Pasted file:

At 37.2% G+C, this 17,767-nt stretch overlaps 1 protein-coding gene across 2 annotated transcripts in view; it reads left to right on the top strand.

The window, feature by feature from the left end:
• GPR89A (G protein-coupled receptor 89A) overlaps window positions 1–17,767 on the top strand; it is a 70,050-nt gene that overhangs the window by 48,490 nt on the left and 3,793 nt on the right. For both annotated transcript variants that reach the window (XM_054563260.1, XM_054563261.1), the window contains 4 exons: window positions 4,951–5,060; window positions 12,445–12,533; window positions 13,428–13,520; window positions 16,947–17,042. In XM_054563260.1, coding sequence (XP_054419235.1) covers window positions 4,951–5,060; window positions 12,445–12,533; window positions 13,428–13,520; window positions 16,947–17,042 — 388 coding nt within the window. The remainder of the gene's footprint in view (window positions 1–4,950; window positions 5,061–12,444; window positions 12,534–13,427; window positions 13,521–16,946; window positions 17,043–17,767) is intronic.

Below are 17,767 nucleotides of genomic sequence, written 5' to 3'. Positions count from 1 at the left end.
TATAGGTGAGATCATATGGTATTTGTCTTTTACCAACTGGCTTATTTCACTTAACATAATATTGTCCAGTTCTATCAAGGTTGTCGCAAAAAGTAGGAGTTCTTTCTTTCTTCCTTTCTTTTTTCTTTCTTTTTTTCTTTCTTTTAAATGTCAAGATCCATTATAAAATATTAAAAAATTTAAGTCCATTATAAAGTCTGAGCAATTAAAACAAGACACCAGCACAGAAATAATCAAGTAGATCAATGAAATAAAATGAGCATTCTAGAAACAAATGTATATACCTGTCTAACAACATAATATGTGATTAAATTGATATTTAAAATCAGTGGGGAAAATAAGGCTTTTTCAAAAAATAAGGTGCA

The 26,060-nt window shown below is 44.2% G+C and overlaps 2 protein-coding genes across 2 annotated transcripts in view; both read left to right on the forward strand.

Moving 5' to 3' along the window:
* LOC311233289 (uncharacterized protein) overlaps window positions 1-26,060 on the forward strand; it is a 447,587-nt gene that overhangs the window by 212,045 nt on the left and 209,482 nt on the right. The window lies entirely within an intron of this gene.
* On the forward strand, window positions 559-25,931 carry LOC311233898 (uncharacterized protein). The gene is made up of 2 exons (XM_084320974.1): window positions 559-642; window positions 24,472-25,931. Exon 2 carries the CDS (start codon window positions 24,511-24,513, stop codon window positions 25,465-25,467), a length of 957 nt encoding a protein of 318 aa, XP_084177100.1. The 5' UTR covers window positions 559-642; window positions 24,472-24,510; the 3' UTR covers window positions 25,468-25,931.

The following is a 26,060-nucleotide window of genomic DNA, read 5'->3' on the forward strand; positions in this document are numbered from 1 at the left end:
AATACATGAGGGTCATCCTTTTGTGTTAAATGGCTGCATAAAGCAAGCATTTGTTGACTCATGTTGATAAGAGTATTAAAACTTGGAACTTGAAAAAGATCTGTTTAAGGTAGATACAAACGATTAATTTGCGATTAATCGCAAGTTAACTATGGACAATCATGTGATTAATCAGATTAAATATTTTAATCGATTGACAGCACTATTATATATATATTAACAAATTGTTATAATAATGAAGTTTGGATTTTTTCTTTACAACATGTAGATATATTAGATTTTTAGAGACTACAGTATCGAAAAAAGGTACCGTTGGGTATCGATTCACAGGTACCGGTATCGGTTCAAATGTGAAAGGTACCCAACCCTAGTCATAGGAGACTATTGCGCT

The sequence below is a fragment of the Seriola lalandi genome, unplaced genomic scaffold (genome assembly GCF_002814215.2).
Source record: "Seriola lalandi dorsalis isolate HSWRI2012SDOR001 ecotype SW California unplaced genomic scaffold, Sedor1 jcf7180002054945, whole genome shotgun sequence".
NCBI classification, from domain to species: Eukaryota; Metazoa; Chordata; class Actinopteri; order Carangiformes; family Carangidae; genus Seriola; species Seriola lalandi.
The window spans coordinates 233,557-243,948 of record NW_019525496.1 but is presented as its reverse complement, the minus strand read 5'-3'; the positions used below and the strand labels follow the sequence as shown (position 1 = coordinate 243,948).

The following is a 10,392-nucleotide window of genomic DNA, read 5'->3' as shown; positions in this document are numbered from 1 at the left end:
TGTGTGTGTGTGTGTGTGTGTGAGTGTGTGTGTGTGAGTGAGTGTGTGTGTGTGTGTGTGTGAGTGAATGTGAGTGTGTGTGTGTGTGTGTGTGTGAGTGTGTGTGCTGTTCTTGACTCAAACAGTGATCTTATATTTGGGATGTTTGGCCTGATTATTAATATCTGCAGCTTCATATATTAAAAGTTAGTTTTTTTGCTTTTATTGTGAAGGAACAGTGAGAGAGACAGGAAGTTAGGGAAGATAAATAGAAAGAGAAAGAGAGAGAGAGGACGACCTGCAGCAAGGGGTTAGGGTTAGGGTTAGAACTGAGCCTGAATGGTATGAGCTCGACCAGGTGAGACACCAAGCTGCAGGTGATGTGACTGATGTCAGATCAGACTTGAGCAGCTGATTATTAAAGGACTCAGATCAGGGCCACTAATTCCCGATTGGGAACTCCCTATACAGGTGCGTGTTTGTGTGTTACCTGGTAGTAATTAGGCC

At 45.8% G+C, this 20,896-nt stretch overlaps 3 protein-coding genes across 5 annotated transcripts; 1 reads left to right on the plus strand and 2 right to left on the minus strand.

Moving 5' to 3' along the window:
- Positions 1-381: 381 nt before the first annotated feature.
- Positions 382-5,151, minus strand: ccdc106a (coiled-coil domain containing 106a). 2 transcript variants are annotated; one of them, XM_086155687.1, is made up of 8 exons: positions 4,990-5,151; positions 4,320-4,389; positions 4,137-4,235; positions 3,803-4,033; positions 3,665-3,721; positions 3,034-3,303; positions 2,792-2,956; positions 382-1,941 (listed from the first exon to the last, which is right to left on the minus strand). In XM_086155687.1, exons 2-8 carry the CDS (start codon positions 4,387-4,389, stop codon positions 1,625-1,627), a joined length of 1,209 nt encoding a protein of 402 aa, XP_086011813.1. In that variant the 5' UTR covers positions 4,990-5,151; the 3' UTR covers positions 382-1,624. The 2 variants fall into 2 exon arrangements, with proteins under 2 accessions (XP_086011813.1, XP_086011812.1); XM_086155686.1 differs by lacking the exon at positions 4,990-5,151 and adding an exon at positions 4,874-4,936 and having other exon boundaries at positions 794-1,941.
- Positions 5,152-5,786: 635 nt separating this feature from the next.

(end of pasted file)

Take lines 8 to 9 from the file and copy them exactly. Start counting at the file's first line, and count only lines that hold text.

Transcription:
* LOC311233289 (uncharacterized protein) overlaps window positions 1-26,060 on the forward strand; it is a 447,587-nt gene that overhangs the window by 212,045 nt on the left and 209,482 nt on the right. The window lies entirely within an intron of this gene.
* On the forward strand, window positions 559-25,931 carry LOC311233898 (uncharacterized protein). The gene is made up of 2 exons (XM_084320974.1): window positions 559-642; window positions 24,472-25,931. Exon 2 carries the CDS (start codon window positions 24,511-24,513, stop codon window positions 25,465-25,467), a length of 957 nt encoding a protein of 318 aa, XP_084177100.1. The 5' UTR covers window positions 559-642; window positions 24,472-24,510; the 3' UTR covers window positions 25,468-25,931.